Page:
Here’s an example of a HyperDocs lesson. This is one I use when presenting on HyperDocs, and it still has my last participant’s answers in it. I left it that way because I love for those who are new to HyperDocs to see how it can be used for classroom discussions and for students to interact with each other. Not every HyperDoc has to include this, but it’s a great way to make sure students are hearing voices besides their own and learning from each other. I think there’s a fear that we introduce technology, those things stop when really, if it’s used correctly, opportunities for them are greater than ever. You might also notice that the table of contents is also hyperlinked. Those are actually bookmarks within the same document. This is especially helpful for students when the document becomes very long- like it would if it housed a Guided Inquiry unit. This isn’t a technology blog, so you can find more on creating bookmarks in your google document here.

I think this is a good place to stop, because Kelsey is going to share more with you about our specific inquiry journal tomorrow. I hope this has been helpful and not too techy! I find consistently that in addition to just being functionally better than a paper journal, digital inquiry journals help students to be more aware of their own inquiry process- always a good thing!

If you’re interested in learning more about HyperDocs or implementing them in your classroom, here are some of my favorite resources:

HyperDocs- Changing Digital Pedagogy

HyperDoc Templates

#hyperdocED presentation

HyperDocs and Interactive Notebooks presentation

HyperDocs Tour

 

I Get By with a Little Help from My Friends

Hello again, GID friends!

I’m so excited to be back on the blog this week with my friend and colleague Paige to tell you about a project we worked on together last spring. But before we jump into that, let me tell you what I’ve been up to since the last time I posted here, just about one year ago.

When I first wrote on this blog in 2016, I was a newish elementary librarian just diving into the wide world of Guided Inquiry. Since then, I became a GID Coach and then a GID District Trainer for my district, Norman Public Schools in Norman, OK. I moved from elementary to middle school in and worked in GID into my practice at the new school (sometimes successfully, other times not so much). I have learned so much about Guided Inquiry through the units I’ve been a part of in the last five years and especially through teaching the GID institute to other teachers in my district.

I have had the chance to learn and grow in my GID practice especially because for the last two years, my school has been a part of an IMLS-funded research grant with the University of Oklahoma and Norman Public Schools. The grant researchers are studying how students at the elementary, middle, and high-school levels learn when Making is embedded in Guided Inquiry. In the 2017-2018 school year, I worked with two 7th grade Language Arts teachers to complete four GID units, and it was an intense but amazing experience. I learned so much about GID at the middle school level, how to structure units for student success, design thinking, and more. The classroom teachers were wonderful and very dedicated GID practitioners themselves, but I think all of us were worried that four units in one school year was too much. Turns out, it made for great learning for our students, and this year they are still planning to do three units.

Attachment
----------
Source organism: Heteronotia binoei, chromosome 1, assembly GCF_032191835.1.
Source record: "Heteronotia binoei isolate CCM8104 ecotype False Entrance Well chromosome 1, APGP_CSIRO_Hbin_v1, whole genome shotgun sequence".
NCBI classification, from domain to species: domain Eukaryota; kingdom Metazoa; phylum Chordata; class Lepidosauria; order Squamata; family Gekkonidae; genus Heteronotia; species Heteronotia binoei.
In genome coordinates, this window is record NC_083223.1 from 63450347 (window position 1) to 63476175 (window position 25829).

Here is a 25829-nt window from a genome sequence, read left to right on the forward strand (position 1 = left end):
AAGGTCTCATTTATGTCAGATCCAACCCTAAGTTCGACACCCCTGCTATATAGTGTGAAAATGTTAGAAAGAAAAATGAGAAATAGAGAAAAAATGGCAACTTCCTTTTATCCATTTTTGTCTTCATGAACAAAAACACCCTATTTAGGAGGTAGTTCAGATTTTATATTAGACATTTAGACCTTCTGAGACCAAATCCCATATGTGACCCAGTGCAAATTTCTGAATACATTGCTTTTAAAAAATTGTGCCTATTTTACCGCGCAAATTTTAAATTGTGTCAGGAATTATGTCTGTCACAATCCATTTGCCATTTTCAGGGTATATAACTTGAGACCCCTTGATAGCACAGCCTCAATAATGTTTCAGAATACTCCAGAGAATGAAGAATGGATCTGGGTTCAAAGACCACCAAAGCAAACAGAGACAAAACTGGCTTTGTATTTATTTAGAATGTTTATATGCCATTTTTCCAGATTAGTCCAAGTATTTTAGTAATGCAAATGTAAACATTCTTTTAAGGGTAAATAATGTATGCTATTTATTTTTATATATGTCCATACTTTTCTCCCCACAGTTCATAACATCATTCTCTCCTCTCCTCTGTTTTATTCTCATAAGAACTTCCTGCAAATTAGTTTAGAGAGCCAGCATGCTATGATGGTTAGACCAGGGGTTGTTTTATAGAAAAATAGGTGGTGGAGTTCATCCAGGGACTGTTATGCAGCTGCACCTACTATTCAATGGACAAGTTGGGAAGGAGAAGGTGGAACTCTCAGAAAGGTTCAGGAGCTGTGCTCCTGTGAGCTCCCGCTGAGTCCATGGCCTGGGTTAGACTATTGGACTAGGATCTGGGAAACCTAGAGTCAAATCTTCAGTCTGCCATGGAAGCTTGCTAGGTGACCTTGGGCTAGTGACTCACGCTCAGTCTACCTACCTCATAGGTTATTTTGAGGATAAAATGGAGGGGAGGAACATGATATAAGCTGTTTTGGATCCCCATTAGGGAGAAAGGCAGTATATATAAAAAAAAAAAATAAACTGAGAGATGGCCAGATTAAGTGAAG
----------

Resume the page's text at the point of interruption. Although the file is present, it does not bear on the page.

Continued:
This year on the grant, I am working with two new teams: 6th grade Social Studies and 8th grade Science. As I write this, we are just beginning the Create phase with 6th graders, and I can’t wait to see what wonderful products they dream up. Maybe I’ll come back in a few months to share our results!

I also had the opportunity in the spring of this year to try something completely new for me: a cross-curricular GID unit, where 8th graders were looking at the concept of activism through the lens of the Civil War time period. Through their Language Arts classes, students experienced Civil War-era activist literature, music, art, and poetry, while simultaneously immersing themselves in the same time period through Social Studies. The classroom teachers worked together to create an engaging, intensive unit of study that achieved the standards of both courses.

The learning team was comprised of two Language Arts teachers, one special education Language Arts teacher, two Social Studies teachers, our gifted resource coordinator, and myself. When the team sat down to collaboratively build this unit, we knew it would be a logistical challenge to make sure that all students had the learning experiences we desired for them while still allowing each content area teacher to use the strengths of their subject to enrich the curriculum for students. For example, one of our challenges was that one student’s schedule may have Social Studies before Language Arts, while another had Language Arts first in their day. Because of this, activities could not build up one another within the same day. We needed some kind of tool to keep students organized and create a day-by-day guide for what was expected of them in each class.

As we designed the unit, I was reminded of a session Paige taught at Get Fit, our annual in-district professional development conference. In this session, she had participants work with a tool that I thought would be perfect to meet our needs for this unit. I will let her share more about that tomorrow… I hope it changes your teaching life the way it did mine! I’ll be back on Thursday to share how Paige and I worked together to implement this tool and make my cross-curricular unit successful.

 

Kelsey Barker